Zalul launches their national campaign “Returning Life to Our Rivers”
In conjunction with the campaign launch, Zalul has released a report on the management failure of the water resources of Israel’s rivers.
The report states that every year between 48-72 million shekels in sewage fees are redirected by local authorities for other projects. The final result is severely polluted rivers and a loss of over $90 million a year.
The pollution that affects Israel’s rivers is a result of years of neglect by the Israeli government – both national ministries and local authorities. It is a failure brought about by a limited world view, the perception that Israel had an inexhaustible amount of water resources, and the notion that rivers were meant to be used as sewage canals – while disregarding their important place in the natural ecosystem and their hidden potential to become waterways for sport and recreation.
This world view which puts the interests of polluters above the interests of the public has brought about the exploitation of Israel’s precious water resources, the death of animals and plant life, and has denied the public the right to enjoy them. Israel’s rivers are now hidden in the country’s backyard – ugly and abandoned.
The majority of Israel’s rivers are characterized by high levels of pollution and very low water flow. Out of the 1.2 billion cubic meters (317 billion gallons) of water that flows through the rivers each year, over 180 million cubic meters (47.5 billion gallons) is wastewater and leftovers from fish farms that pollute both the rivers and ground water.
For the last 60 years, local authorities have been discharging over 158 million cubic meters (41.7 billion gallons) of wastewater into the rivers and the Mediterranean Sea each year. In August 2000 the government decided to return clean water to the nation’s rivers by 2010, however the date was soon postponed to 2015 – a death sentence to the already suffering rivers.
The goal of Zalul’s campaign, “Returning Life to Our Rivers,” is to take action and change the world view of both local and national leaders and push them to truly change the situation of Israel’s rivers. In 2009, Zalul will focus its efforts on five rivers across Israel: The Southern Jordan (including the Herod River), the Na’aman-Hilazon watershed, the Kishon River, the Sorek River, and the Lachish River. The ultimate goal is to return these rivers to the Israeli public by making them safe to enjoy once again.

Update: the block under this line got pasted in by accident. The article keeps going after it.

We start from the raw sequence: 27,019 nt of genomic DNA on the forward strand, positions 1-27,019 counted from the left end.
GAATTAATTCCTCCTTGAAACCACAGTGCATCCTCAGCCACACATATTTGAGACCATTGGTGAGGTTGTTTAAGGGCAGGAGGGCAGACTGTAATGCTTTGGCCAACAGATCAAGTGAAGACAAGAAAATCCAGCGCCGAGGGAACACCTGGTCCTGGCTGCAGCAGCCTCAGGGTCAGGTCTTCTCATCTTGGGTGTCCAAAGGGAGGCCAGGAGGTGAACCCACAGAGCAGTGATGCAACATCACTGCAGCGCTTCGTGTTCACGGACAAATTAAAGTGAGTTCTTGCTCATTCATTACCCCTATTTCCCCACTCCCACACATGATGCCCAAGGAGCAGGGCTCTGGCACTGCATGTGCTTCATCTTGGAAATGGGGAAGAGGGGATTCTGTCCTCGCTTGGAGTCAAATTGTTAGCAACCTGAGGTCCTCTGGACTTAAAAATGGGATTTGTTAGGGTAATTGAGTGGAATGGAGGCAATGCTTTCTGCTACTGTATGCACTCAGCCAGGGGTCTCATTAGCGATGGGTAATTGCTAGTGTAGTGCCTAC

Zalul’s campaign objectives include:
· Appoint an environmental organization representative to the Water Authority Council
· Revoke the government decision to delay the return of water to rivers in 2015 and, in exchange, return water to the rivers as the development of desalination facilities progresses
· Increase enforcement against those who pollute rivers and water resources
· Implement a watershed-focused management policy
· Discontinue the discharge of wastewater from fish farms and textile factories to rivers
On May 17, 2009, Zalul sent letters to Israel’s Minister of the Environment – MK Gilad Erdan; Minister of Infrastructure – MK Uzi Landau; Minister of Agriculture – MK Shalom Simhon; and to the Director of the Water Authority – Professor Uri Shani, informing them of the campaign, citing the aforementioned information, and requesting their cooperation in this urgent manner.
Said Ezer Fischler, Assistant Director of Zalul, “In recent years, the rivers of Israel have been stolen from the public to be used by local authorities as their own private sewage canals. These policies of the Israeli government make absolutely no sense and have led to the public losing all trust in the safety of their local rivers.”
“These policies cannot continue to exist, particularly at a time when Israel is facing such a serious water crisis. The country is losing millions of shekels a year while the public’s health suffers. Zalul is determined to work with the system and the public to change this behavior and world view.”
Zalul has been receiving a lot of attention in the press due to the new campaign!
Make sure to check out the article in the Jerusalem Post: